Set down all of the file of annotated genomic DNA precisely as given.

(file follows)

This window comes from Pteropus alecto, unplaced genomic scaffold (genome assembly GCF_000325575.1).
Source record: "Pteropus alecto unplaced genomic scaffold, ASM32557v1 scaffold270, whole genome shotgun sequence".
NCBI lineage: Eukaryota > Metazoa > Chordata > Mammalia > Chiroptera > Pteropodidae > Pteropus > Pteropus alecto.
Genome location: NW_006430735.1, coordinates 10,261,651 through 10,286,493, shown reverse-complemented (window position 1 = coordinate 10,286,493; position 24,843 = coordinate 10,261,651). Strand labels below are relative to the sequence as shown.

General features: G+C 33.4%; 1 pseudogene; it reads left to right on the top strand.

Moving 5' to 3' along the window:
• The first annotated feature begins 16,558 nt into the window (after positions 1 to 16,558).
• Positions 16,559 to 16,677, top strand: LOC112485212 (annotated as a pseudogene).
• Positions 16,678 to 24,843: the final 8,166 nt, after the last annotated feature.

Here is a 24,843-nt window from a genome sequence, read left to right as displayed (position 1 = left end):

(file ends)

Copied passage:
This window comes from Pteropus alecto, unplaced genomic scaffold (genome assembly GCF_000325575.1).
Source record: "Pteropus alecto unplaced genomic scaffold, ASM32557v1 scaffold270, whole genome shotgun sequence".
NCBI lineage: Eukaryota > Metazoa > Chordata > Mammalia > Chiroptera > Pteropodidae > Pteropus > Pteropus alecto.
Genome location: NW_006430735.1, coordinates 10,261,651 through 10,286,493, shown reverse-complemented (window position 1 = coordinate 10,286,493; position 24,843 = coordinate 10,261,651). Strand labels below are relative to the sequence as shown.

General features: G+C 33.4%; 1 pseudogene; it reads left to right on the top strand.

Moving 5' to 3' along the window:
• The first annotated feature begins 16,558 nt into the window (after positions 1 to 16,558).
• Positions 16,559 to 16,677, top strand: LOC112485212 (annotated as a pseudogene).
• Positions 16,678 to 24,843: the final 8,166 nt, after the last annotated feature.

Here is a 24,843-nt window from a genome sequence, read left to right as displayed (position 1 = left end):